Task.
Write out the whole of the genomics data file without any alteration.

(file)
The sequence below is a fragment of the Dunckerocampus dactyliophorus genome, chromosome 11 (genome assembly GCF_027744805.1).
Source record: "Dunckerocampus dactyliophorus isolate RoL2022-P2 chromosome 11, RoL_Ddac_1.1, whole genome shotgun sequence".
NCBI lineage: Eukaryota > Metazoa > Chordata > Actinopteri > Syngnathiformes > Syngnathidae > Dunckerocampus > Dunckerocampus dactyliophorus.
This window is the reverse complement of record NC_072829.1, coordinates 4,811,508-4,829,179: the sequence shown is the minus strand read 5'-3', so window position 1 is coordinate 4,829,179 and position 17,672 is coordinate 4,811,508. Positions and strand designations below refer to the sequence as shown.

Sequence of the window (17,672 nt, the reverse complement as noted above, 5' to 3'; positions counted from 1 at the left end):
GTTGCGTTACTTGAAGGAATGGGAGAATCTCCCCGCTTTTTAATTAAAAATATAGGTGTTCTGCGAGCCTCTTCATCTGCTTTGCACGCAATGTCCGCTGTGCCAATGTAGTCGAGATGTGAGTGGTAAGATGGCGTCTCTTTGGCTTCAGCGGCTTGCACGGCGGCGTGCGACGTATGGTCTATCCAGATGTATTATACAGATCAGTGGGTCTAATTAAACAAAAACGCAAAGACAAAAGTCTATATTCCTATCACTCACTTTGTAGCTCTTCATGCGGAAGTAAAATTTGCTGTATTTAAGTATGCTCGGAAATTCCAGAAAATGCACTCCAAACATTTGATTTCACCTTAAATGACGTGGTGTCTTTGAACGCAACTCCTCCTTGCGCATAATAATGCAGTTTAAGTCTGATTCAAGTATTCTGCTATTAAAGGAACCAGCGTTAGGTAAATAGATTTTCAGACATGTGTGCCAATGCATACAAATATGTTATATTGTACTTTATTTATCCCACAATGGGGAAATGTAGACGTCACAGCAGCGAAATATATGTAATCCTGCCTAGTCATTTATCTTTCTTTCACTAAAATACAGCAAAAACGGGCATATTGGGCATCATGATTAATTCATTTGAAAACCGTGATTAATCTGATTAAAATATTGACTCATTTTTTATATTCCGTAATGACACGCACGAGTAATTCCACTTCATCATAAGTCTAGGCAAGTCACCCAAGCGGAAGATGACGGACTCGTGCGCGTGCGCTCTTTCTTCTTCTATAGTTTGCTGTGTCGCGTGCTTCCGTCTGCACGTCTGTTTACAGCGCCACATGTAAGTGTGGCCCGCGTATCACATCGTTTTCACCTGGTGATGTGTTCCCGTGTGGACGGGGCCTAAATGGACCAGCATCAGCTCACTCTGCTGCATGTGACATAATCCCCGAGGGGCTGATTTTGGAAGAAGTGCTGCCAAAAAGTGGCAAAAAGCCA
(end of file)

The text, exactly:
The sequence below is a fragment of the Dunckerocampus dactyliophorus genome, chromosome 11 (genome assembly GCF_027744805.1).
Source record: "Dunckerocampus dactyliophorus isolate RoL2022-P2 chromosome 11, RoL_Ddac_1.1, whole genome shotgun sequence".
NCBI lineage: Eukaryota > Metazoa > Chordata > Actinopteri > Syngnathiformes > Syngnathidae > Dunckerocampus > Dunckerocampus dactyliophorus.
This window is the reverse complement of record NC_072829.1, coordinates 4,811,508-4,829,179: the sequence shown is the minus strand read 5'-3', so window position 1 is coordinate 4,829,179 and position 17,672 is coordinate 4,811,508. Positions and strand designations below refer to the sequence as shown.

Sequence of the window (17,672 nt, the reverse complement as noted above, 5' to 3'; positions counted from 1 at the left end):
GTTGCGTTACTTGAAGGAATGGGAGAATCTCCCCGCTTTTTAATTAAAAATATAGGTGTTCTGCGAGCCTCTTCATCTGCTTTGCACGCAATGTCCGCTGTGCCAATGTAGTCGAGATGTGAGTGGTAAGATGGCGTCTCTTTGGCTTCAGCGGCTTGCACGGCGGCGTGCGACGTATGGTCTATCCAGATGTATTATACAGATCAGTGGGTCTAATTAAACAAAAACGCAAAGACAAAAGTCTATATTCCTATCACTCACTTTGTAGCTCTTCATGCGGAAGTAAAATTTGCTGTATTTAAGTATGCTCGGAAATTCCAGAAAATGCACTCCAAACATTTGATTTCACCTTAAATGACGTGGTGTCTTTGAACGCAACTCCTCCTTGCGCATAATAATGCAGTTTAAGTCTGATTCAAGTATTCTGCTATTAAAGGAACCAGCGTTAGGTAAATAGATTTTCAGACATGTGTGCCAATGCATACAAATATGTTATATTGTACTTTATTTATCCCACAATGGGGAAATGTAGACGTCACAGCAGCGAAATATATGTAATCCTGCCTAGTCATTTATCTTTCTTTCACTAAAATACAGCAAAAACGGGCATATTGGGCATCATGATTAATTCATTTGAAAACCGTGATTAATCTGATTAAAATATTGACTCATTTTTTATATTCCGTAATGACACGCACGAGTAATTCCACTTCATCATAAGTCTAGGCAAGTCACCCAAGCGGAAGATGACGGACTCGTGCGCGTGCGCTCTTTCTTCTTCTATAGTTTGCTGTGTCGCGTGCTTCCGTCTGCACGTCTGTTTACAGCGCCACATGTAAGTGTGGCCCGCGTATCACATCGTTTTCACCTGGTGATGTGTTCCCGTGTGGACGGGGCCTAAATGGACCAGCATCAGCTCACTCTGCTGCATGTGACATAATCCCCGAGGGGCTGATTTTGGAAGAAGTGCTGCCAAAAAGTGGCAAAAAGCCA